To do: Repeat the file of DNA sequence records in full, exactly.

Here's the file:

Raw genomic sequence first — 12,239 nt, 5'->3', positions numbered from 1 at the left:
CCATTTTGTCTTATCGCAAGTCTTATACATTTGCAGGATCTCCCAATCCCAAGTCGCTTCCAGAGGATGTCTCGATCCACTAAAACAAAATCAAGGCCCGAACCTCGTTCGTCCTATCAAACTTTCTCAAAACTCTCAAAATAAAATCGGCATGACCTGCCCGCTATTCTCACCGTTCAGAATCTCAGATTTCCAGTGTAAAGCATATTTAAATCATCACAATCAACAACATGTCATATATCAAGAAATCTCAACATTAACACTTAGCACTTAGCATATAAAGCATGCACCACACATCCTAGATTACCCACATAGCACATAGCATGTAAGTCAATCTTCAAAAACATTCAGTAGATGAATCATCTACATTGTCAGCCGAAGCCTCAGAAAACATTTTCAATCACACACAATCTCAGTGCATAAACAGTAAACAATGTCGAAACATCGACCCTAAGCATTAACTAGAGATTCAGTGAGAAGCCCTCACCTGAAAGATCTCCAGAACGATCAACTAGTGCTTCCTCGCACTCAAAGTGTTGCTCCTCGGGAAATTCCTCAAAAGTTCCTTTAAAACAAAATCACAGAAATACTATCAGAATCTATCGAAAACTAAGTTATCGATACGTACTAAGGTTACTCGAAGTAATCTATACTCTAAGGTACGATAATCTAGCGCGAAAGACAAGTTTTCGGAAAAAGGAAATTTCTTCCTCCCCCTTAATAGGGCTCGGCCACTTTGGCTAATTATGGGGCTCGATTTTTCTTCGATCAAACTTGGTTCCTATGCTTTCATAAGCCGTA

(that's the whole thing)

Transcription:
Raw genomic sequence first — 12,239 nt, 5'->3', positions numbered from 1 at the left:
CCATTTTGTCTTATCGCAAGTCTTATACATTTGCAGGATCTCCCAATCCCAAGTCGCTTCCAGAGGATGTCTCGATCCACTAAAACAAAATCAAGGCCCGAACCTCGTTCGTCCTATCAAACTTTCTCAAAACTCTCAAAATAAAATCGGCATGACCTGCCCGCTATTCTCACCGTTCAGAATCTCAGATTTCCAGTGTAAAGCATATTTAAATCATCACAATCAACAACATGTCATATATCAAGAAATCTCAACATTAACACTTAGCACTTAGCATATAAAGCATGCACCACACATCCTAGATTACCCACATAGCACATAGCATGTAAGTCAATCTTCAAAAACATTCAGTAGATGAATCATCTACATTGTCAGCCGAAGCCTCAGAAAACATTTTCAATCACACACAATCTCAGTGCATAAACAGTAAACAATGTCGAAACATCGACCCTAAGCATTAACTAGAGATTCAGTGAGAAGCCCTCACCTGAAAGATCTCCAGAACGATCAACTAGTGCTTCCTCGCACTCAAAGTGTTGCTCCTCGGGAAATTCCTCAAAAGTTCCTTTAAAACAAAATCACAGAAATACTATCAGAATCTATCGAAAACTAAGTTATCGATACGTACTAAGGTTACTCGAAGTAATCTATACTCTAAGGTACGATAATCTAGCGCGAAAGACAAGTTTTCGGAAAAAGGAAATTTCTTCCTCCCCCTTAATAGGGCTCGGCCACTTTGGCTAATTATGGGGCTCGATTTTTCTTCGATCAAACTTGGTTCCTATGCTTTCATAAGCCGTA